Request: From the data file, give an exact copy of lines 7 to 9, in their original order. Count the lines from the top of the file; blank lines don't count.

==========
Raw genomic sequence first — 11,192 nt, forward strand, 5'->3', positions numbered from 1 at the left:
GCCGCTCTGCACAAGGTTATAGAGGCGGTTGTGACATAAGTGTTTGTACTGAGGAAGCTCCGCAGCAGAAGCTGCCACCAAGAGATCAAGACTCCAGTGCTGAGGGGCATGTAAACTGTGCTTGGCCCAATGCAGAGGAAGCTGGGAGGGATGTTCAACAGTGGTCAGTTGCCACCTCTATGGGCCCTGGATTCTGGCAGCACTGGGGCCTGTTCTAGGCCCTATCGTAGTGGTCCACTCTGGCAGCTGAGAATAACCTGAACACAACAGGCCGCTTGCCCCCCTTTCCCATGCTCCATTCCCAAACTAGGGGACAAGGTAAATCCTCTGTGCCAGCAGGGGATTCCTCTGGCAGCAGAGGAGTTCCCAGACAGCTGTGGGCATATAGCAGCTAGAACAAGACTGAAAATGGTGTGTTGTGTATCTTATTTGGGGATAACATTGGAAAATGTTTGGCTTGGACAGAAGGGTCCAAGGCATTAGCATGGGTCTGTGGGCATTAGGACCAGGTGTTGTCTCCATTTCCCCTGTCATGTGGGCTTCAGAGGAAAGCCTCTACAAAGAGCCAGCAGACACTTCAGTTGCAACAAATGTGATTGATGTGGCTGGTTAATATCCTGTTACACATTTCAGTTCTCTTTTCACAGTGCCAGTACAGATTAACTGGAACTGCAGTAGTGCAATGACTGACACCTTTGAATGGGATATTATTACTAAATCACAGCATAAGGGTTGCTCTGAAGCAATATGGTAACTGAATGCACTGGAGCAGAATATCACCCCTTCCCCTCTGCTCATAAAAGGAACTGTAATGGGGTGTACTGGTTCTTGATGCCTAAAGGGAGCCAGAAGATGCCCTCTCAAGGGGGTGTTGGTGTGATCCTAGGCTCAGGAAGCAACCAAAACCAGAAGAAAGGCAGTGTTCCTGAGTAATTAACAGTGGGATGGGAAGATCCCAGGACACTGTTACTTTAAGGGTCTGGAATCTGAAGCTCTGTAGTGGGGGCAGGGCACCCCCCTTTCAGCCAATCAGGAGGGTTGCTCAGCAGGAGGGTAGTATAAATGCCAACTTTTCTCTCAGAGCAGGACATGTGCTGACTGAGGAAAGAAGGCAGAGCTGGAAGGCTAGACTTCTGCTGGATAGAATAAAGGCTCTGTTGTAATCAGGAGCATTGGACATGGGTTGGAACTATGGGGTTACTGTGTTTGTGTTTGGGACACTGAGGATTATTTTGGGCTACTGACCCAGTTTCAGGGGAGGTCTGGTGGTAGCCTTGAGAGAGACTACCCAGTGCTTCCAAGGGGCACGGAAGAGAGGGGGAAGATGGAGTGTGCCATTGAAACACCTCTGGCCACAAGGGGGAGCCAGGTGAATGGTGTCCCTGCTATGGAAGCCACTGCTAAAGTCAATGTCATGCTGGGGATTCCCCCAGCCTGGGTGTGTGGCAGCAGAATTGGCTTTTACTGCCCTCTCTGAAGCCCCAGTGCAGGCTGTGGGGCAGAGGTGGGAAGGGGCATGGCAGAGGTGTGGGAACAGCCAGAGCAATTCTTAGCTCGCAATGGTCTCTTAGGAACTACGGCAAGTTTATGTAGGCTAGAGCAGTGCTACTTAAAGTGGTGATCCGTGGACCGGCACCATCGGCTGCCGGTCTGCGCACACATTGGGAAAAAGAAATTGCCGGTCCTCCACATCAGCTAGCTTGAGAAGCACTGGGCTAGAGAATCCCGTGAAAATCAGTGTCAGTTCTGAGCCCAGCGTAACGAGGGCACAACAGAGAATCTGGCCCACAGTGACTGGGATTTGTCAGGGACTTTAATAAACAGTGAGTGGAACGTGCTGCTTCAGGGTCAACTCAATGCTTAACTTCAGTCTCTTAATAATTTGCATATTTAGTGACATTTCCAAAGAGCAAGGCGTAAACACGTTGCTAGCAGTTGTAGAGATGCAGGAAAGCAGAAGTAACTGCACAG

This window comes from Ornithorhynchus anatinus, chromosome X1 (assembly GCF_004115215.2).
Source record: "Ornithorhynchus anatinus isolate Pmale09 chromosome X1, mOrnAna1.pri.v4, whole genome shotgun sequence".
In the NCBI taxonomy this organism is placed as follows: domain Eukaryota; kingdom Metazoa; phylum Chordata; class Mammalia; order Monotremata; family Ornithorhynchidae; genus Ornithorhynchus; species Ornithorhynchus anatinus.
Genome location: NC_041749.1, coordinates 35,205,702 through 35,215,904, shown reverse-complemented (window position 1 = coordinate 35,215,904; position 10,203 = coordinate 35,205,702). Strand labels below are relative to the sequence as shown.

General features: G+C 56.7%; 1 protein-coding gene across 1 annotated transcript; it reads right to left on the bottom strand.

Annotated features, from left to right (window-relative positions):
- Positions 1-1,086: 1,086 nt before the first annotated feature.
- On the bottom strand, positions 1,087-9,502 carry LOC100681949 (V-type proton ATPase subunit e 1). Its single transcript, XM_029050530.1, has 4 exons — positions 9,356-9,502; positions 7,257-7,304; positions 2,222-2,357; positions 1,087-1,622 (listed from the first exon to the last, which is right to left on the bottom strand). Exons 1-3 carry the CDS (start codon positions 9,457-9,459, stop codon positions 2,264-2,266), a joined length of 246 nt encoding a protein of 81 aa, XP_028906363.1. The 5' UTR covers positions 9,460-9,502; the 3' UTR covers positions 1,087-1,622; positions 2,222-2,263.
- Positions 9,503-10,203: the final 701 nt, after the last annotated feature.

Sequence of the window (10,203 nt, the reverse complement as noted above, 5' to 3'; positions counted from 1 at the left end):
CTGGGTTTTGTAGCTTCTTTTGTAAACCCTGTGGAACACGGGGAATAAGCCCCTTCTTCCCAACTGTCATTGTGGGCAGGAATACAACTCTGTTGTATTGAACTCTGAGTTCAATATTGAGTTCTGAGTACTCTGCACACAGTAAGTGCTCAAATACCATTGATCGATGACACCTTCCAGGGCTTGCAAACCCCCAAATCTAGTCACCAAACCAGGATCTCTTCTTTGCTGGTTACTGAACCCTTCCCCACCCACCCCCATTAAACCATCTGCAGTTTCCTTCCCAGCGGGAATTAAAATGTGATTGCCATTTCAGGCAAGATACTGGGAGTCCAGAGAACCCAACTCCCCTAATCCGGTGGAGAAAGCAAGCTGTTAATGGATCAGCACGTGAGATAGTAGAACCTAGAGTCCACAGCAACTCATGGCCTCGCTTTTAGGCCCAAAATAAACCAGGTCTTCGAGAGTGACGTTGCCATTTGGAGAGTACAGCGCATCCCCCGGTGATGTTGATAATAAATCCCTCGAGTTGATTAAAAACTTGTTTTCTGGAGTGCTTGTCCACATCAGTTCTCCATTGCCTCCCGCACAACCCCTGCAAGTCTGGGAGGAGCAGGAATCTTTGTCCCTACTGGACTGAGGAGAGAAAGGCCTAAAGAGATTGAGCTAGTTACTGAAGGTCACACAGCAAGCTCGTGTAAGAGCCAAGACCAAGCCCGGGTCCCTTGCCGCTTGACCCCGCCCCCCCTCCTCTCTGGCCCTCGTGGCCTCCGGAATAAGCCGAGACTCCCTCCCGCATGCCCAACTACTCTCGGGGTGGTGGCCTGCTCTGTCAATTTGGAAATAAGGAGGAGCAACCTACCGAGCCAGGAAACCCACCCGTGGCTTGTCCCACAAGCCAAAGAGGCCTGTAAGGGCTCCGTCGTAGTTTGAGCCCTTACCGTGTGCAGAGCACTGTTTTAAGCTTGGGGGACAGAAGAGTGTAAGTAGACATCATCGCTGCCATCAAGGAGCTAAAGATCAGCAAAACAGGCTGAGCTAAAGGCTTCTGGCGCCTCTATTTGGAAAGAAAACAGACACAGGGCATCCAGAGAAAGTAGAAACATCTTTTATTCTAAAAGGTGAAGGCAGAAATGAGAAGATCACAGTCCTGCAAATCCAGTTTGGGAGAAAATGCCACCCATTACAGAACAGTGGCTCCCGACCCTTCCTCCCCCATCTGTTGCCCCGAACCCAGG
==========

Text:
General features: G+C 56.7%; 1 protein-coding gene across 1 annotated transcript; it reads right to left on the bottom strand.

Annotated features, from left to right (window-relative positions):
- Positions 1-1,086: 1,086 nt before the first annotated feature.